One of the most important functions of endothelial cells is their participation in the regulation of vascular tone. In the classic article of Furchgott and Zawadzki in 1980, it was demonstrated that the presence of the endothelium is essential for the vasodilator effect induced by acetylcholine in isolated blood vessels pre-constricted with norepinephrine. In those years, it was proposed that the vasodilation was produced through a factor that was released by the endothelium in response to agonists [4]. This factor was called the endothelial-derived relaxing factor (EDRF) [5]. Between 1986 and 1990, it was concluded that this factor corresponded to nitric oxide (NO) [6, 7]. The endothelium responds to mechanical stimuli such as pressure and flow stress (“shear stress”), hormonal stimuli, and vasoactive substances that regulate the vascular tone. The endothelial cells release molecules that regulate vasomotor function, inflammation, and hemostasis. Vasodilators agents include NO, prostacyclin, and endothelium-derived hyperpolarizing factor (EDHF). Vasoconstrictors agents include endothelin 1, angiotensin II, thromboxane A2, and reactive oxygen-derived species (ROS). Inflammatory mediators include NO, intercellular adhesion molecule 1 (ICAM-1), vascular adhesion molecule 1 (VCAM-1), E-selectin, and NFκB (Figure 1 [8]).

Figure 1.

Vascular tone regulation. The vascular tone is partially regulated by the local factors secreted by endothelial cells (ECs) in response to physical factors like shear stress and humoral and chemical factors like hormones and oxygen levels. The changes in blood flow are detected by membrane proteins, mainly receptors (Rs), transporters (Ts), and ion channels (ICs). There is a network connecting the activities of these proteins through signaling pathways that induce the release of different mediators like thromboxane A2 (TxA2), endothelin 1, reactive oxygen species (ROS), nitric oxide (NO), endothelium-derived hyperpolarizing factor (EDHF), or prostacyclin (PGI2), among others. The equilibrium between the vasoconstrictors and vasodilators factors maintains the endothelial function and vascular health.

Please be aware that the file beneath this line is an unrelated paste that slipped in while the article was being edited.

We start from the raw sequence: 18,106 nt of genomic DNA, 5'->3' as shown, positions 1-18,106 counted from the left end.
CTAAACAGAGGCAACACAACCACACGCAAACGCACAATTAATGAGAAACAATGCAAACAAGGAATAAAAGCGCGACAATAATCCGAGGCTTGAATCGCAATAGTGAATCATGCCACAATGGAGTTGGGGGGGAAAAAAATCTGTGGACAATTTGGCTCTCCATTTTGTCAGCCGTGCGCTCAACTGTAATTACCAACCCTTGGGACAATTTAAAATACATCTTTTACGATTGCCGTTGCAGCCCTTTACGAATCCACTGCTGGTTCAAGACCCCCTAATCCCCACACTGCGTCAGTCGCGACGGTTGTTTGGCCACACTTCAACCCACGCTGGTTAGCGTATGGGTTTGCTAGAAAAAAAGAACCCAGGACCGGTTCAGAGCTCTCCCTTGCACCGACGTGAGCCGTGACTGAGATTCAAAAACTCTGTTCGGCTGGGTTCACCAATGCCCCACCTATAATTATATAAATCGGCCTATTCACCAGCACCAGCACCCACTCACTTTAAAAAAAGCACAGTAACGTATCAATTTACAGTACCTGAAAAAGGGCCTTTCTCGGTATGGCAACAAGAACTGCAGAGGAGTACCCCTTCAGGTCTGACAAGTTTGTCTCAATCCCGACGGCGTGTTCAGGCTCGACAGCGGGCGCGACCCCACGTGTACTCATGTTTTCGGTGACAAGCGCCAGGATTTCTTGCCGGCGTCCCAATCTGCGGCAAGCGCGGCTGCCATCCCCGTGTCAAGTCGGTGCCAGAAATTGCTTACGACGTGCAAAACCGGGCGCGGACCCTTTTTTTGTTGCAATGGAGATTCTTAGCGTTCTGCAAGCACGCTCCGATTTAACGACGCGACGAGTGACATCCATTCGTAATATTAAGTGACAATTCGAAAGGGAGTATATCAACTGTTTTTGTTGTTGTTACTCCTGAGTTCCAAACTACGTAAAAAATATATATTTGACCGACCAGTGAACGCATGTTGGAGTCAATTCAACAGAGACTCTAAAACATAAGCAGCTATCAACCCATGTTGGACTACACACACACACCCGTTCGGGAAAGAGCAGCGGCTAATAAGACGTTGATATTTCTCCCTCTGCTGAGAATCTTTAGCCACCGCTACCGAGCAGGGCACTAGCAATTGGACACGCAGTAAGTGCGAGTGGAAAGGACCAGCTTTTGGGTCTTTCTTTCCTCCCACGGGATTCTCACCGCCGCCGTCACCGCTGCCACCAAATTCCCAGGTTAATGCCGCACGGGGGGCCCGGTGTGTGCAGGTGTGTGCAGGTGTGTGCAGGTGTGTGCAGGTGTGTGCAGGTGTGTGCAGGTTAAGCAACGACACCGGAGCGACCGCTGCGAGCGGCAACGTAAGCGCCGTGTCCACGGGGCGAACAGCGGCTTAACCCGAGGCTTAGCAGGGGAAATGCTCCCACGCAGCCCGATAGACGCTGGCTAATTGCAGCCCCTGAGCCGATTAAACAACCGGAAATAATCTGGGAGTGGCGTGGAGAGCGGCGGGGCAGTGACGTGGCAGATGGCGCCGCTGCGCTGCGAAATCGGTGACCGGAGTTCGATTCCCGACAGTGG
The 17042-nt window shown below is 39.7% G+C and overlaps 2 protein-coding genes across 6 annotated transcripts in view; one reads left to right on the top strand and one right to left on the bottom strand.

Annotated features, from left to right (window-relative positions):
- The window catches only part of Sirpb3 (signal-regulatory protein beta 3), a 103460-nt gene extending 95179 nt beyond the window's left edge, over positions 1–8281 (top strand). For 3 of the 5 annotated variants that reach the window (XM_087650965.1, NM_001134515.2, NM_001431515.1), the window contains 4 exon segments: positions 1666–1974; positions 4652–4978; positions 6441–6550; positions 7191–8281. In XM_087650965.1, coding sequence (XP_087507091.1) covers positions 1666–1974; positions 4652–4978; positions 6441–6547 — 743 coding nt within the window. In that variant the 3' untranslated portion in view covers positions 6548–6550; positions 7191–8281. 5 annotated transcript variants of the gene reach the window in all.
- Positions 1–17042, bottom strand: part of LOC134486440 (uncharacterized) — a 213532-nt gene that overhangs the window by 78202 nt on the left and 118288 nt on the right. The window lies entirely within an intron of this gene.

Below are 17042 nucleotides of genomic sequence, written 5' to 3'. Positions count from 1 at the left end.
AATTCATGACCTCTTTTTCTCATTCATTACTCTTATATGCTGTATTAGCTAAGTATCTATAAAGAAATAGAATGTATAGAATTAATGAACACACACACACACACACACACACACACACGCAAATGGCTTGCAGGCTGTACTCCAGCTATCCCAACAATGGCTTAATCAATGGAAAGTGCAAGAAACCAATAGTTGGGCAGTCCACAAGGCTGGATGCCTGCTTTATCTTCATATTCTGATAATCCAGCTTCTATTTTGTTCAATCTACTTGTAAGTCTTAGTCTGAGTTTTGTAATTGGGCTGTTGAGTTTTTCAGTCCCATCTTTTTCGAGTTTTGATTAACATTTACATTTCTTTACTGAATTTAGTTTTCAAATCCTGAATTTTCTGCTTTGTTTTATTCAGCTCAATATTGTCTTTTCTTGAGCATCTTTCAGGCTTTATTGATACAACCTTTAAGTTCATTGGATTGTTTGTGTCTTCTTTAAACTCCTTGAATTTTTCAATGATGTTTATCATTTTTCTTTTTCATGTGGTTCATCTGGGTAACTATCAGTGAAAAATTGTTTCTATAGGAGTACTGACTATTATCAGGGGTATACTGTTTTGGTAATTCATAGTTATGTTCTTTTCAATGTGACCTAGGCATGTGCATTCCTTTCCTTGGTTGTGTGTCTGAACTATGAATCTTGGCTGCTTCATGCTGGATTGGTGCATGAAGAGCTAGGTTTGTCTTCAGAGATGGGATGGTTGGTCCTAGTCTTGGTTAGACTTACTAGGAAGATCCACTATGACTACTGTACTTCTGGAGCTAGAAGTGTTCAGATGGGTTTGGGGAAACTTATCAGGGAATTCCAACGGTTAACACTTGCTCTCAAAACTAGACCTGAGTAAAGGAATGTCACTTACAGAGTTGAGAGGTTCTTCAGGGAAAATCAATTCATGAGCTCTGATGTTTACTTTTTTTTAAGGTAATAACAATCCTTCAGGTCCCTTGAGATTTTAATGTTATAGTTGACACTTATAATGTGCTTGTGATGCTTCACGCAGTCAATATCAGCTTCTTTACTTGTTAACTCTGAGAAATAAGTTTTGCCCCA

Since the discovery of NO, the mechanisms of endothelial cell activation and endothelial dysfunction have been studied. In this way, the quiescent endothelial cells express a vasodilator, anticoagulant, and anti-adhesive phenotype, while the activated endothelial cell expresses procoagulant, pro-adhesive, and vasoconstrictive properties [9]. It has been considered that the decrease in the capacity of the vascular endothelium to stimulate vasodilation generates endothelial dysfunction, a phenomenon that is observed in several pathological conditions such as hypertension, hypercholesterolemia, diabetes mellitus, hyperhomocysteinemia, chronic kidney failure, chronic heart failure, etc. Although the molecular basis for endothelial dysfunction is not fully understood, numerous studies point to decreased biosynthesis and/or NO activity as a central mechanism [10, 11, 12, 13].


2. Synthesis of nitric oxide in the endothelium